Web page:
you have sent your Son Jesus to be the light of the world,
and continue to send your Holy Spirit among us
to guide us into the way of truth.

Open our hearts to your word
and let us ponder your actions among us.
Give us your Spirit of wisdom and knowledge,
of understanding and counsel.
With Mary, may we rejoice in your gifts,
and walk in the way of truth and love.

With all your people on earth and in eternity,
we ask this prayer through our Lord Jesus Christ,
in the unity of your loving Spirit,
one holy God, for ever and ever.

Amen!

Sunday, October 15, 2017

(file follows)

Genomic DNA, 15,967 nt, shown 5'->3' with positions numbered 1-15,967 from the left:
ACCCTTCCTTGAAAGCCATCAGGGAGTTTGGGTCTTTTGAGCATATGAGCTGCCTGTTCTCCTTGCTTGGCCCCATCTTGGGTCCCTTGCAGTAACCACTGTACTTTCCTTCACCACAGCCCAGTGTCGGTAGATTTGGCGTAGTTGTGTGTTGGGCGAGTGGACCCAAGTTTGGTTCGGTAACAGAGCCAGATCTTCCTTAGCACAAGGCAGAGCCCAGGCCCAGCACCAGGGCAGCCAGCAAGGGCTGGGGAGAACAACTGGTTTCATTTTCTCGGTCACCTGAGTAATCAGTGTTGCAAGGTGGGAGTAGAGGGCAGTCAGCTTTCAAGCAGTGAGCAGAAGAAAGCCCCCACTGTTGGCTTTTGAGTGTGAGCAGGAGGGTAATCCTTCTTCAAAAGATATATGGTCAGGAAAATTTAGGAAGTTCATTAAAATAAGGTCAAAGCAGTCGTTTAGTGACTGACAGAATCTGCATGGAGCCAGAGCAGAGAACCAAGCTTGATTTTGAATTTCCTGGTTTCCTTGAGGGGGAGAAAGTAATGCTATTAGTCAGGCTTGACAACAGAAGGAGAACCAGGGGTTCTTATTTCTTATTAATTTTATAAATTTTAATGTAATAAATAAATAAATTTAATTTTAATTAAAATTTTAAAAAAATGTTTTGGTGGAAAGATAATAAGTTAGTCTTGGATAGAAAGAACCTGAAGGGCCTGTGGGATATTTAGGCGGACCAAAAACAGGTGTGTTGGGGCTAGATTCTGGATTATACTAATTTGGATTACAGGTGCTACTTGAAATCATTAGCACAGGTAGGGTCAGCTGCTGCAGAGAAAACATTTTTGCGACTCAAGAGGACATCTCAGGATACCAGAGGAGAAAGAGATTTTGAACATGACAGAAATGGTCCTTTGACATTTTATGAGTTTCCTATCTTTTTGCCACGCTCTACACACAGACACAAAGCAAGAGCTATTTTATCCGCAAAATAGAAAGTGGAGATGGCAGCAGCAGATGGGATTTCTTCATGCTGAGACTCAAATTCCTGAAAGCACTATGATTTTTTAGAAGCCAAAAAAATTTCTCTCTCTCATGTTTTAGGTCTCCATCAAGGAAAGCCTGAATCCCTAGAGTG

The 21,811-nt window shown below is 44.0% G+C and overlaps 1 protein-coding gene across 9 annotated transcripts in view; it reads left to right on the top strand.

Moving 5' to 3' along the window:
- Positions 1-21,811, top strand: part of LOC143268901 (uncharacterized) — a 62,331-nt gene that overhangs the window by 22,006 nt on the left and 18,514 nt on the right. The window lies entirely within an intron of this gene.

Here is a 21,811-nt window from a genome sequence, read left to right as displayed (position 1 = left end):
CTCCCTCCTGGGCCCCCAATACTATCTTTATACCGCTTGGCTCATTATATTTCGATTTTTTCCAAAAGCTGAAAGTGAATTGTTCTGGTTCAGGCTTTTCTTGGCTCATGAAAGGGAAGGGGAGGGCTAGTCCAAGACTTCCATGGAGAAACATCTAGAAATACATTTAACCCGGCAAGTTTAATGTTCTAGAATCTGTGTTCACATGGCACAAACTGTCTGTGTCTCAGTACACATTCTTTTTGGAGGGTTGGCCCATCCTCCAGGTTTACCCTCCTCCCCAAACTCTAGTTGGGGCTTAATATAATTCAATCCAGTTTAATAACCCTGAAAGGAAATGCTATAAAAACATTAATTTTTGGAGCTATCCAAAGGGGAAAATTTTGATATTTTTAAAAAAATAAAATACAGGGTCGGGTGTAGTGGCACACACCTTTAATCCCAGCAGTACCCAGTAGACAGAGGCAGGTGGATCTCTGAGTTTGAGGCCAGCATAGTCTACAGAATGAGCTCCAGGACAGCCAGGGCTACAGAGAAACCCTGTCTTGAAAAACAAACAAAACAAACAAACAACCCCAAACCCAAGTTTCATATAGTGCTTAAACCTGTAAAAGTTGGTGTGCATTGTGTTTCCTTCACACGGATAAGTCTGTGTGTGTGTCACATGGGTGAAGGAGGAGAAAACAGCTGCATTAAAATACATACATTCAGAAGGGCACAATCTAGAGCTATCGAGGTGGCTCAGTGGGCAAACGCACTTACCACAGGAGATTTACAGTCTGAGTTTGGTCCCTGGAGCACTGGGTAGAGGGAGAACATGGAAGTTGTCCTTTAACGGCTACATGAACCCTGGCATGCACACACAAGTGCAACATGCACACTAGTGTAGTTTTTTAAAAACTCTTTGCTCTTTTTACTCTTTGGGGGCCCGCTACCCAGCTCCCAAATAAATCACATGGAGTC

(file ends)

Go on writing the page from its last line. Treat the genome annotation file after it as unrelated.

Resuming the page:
"Be Not Afraid"

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"Be Not Afraid"
Respect Life Month, October 2017

Cardinal Timothy M. Dolan, Chairman

USCCB Committee on Pro-Life Activities

OCTOBER 2017

My dear friends in Christ:

Once again, we mark the month of October as Respect Life Month. Looking back over the last year, there's been a lot of uncertainty, suffering, and heartache. Between tragedies that occur in the public eye and trials that take place in our personal lives, there's no shortage of reasons we cry out to God.

At such times, we may feel alone and unequipped to handle the circumstances. But we have an anchor of hope to cling to. With words that echo through thousands of years into the corners of our hearts, God says to us, "Do not fear: I am with you" (Isaiah 41:10).

The 2017-2018 Respect Life theme, "Be Not Afraid," reminds us of this promise.